Small presses, independents and self-publishing have given opportunities to writers who might otherwise never have broken through. Some self-published writers have become bestselling authors. Thankfully the gatekeepers of traditional publishing have woken up to the need for new voices and schemes for BAME writers, and other under-represented groups, are finally springing up.

None of us has the right to be published but new routes, such as Kindle direct publishing give many more people this opportunity. I do believe that self-published authors who put their work ‘out there’ should take responsibility for the quality of their books and make sure they are professionally edited and proofread. There’s no point in polluting the world with error-filled, badly written books. 


11. What’s next for you?

I’m continuing to promote After Leaving the Village and my main focus for the next few months is on giving talks and attending events. I have dates booked through to March 2019. I’ve been appointed an Ambassador by the anti-slavery charity Unseen that works towards a world without slavery and I’m thrilled to have the chance to raise awareness of the evil of human trafficking, alongside prompting my book.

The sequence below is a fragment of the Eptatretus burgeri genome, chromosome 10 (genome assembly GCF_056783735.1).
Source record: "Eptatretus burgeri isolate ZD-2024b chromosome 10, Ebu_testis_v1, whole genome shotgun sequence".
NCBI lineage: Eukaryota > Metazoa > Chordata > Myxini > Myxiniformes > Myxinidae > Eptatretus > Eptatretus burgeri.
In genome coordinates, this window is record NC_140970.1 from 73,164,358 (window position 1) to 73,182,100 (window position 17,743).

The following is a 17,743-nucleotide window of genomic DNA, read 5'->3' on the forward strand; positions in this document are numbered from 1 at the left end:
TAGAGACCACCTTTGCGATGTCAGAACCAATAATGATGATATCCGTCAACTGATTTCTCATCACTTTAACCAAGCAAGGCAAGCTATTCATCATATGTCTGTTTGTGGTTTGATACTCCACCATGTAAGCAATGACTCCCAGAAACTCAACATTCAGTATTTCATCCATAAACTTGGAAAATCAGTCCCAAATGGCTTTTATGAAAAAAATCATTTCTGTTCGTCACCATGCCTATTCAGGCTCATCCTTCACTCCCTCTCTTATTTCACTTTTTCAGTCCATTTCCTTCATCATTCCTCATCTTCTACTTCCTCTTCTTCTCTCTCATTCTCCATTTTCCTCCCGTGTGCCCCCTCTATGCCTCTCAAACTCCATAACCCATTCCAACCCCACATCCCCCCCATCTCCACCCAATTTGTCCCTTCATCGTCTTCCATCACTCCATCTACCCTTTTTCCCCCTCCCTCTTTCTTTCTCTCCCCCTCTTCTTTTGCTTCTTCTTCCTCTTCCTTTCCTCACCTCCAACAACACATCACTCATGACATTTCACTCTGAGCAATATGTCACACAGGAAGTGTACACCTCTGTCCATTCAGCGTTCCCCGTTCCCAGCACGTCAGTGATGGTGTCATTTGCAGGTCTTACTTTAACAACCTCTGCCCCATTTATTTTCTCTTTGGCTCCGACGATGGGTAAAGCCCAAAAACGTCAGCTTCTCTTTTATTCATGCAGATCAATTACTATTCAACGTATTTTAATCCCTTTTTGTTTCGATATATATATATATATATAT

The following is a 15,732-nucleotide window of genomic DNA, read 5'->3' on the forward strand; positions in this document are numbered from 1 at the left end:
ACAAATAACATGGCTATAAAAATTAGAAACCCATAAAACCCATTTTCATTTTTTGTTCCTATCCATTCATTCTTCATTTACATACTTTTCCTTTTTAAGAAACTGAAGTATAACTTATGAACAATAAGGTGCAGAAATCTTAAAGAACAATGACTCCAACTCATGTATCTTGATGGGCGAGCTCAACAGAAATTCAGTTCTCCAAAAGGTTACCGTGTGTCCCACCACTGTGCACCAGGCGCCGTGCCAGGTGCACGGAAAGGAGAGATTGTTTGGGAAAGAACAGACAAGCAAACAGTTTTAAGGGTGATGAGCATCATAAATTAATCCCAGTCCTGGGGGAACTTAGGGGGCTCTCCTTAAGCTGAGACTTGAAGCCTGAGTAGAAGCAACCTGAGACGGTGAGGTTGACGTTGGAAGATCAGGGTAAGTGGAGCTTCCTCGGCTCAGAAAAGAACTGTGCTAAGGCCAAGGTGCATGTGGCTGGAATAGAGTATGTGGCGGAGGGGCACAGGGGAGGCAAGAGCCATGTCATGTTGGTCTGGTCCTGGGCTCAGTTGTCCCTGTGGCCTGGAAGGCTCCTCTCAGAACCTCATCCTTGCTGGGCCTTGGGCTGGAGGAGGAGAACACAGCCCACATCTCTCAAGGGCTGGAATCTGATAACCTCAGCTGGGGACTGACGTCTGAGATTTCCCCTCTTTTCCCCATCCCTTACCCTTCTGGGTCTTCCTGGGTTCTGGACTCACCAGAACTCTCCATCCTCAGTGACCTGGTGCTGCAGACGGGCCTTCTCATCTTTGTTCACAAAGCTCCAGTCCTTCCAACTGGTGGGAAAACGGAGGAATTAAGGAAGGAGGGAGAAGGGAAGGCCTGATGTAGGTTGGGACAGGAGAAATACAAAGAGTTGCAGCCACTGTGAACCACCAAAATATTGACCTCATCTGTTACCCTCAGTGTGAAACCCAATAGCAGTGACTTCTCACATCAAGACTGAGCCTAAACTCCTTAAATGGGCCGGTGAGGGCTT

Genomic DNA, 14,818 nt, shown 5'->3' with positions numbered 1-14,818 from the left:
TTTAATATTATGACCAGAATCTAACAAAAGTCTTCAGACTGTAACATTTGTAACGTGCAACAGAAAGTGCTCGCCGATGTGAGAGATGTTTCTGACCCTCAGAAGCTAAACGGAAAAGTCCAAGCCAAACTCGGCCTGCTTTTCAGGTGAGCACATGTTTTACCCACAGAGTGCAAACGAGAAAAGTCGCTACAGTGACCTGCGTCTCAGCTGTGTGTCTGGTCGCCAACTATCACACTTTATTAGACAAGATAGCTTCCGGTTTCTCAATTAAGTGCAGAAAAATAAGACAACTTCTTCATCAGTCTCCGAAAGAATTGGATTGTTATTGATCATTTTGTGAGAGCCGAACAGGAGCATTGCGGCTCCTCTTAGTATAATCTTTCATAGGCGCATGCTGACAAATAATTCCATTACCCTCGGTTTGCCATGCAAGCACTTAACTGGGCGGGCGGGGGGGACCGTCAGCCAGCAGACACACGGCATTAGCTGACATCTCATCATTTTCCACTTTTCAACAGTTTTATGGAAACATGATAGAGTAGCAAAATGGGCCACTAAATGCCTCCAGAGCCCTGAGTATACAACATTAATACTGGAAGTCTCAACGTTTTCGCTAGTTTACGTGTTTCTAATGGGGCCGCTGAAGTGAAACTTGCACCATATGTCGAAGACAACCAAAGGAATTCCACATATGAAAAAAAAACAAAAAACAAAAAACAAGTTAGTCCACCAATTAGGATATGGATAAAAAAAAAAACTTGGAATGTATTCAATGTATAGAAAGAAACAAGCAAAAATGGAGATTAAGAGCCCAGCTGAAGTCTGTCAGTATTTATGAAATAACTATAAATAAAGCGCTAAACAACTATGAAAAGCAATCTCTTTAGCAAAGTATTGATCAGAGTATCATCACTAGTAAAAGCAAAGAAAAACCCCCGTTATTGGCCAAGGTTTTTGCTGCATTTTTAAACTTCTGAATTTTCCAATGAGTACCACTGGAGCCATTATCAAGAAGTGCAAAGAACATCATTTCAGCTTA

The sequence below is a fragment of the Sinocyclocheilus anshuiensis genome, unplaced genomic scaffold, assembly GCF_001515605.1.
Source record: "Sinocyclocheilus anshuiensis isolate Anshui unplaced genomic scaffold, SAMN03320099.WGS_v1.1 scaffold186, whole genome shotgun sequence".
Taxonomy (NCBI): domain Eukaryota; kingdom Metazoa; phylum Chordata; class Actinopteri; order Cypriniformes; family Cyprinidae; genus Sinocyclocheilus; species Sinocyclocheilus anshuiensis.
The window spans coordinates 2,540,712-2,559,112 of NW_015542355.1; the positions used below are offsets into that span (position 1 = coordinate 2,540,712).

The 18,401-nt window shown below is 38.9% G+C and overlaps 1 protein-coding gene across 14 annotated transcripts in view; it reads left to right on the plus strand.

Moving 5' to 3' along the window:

My new novel will be ready soon.


12. If you could get a glowing review from three people who would they be and why?

Firstly, I’d love to have my book reviewed on one of the BBC’s programmes such as A Good Read or Open Book. I’m passionate about raising awareness of modern slavery, which is the main theme of the novel, and the BBC has a great reach.

I’d also like a good review from one of the many novelists I admire, who write about the dark side of contemporary issues. This is a tough one but I’m going to choose Louise Doughty.

As a feminist, my third choice is a young female activist, who is both brave and inspirational in advocating for women and children’s rights through education – Malala Yousafzai.


Thank you Helen!

For more on Helen Matthews visit her website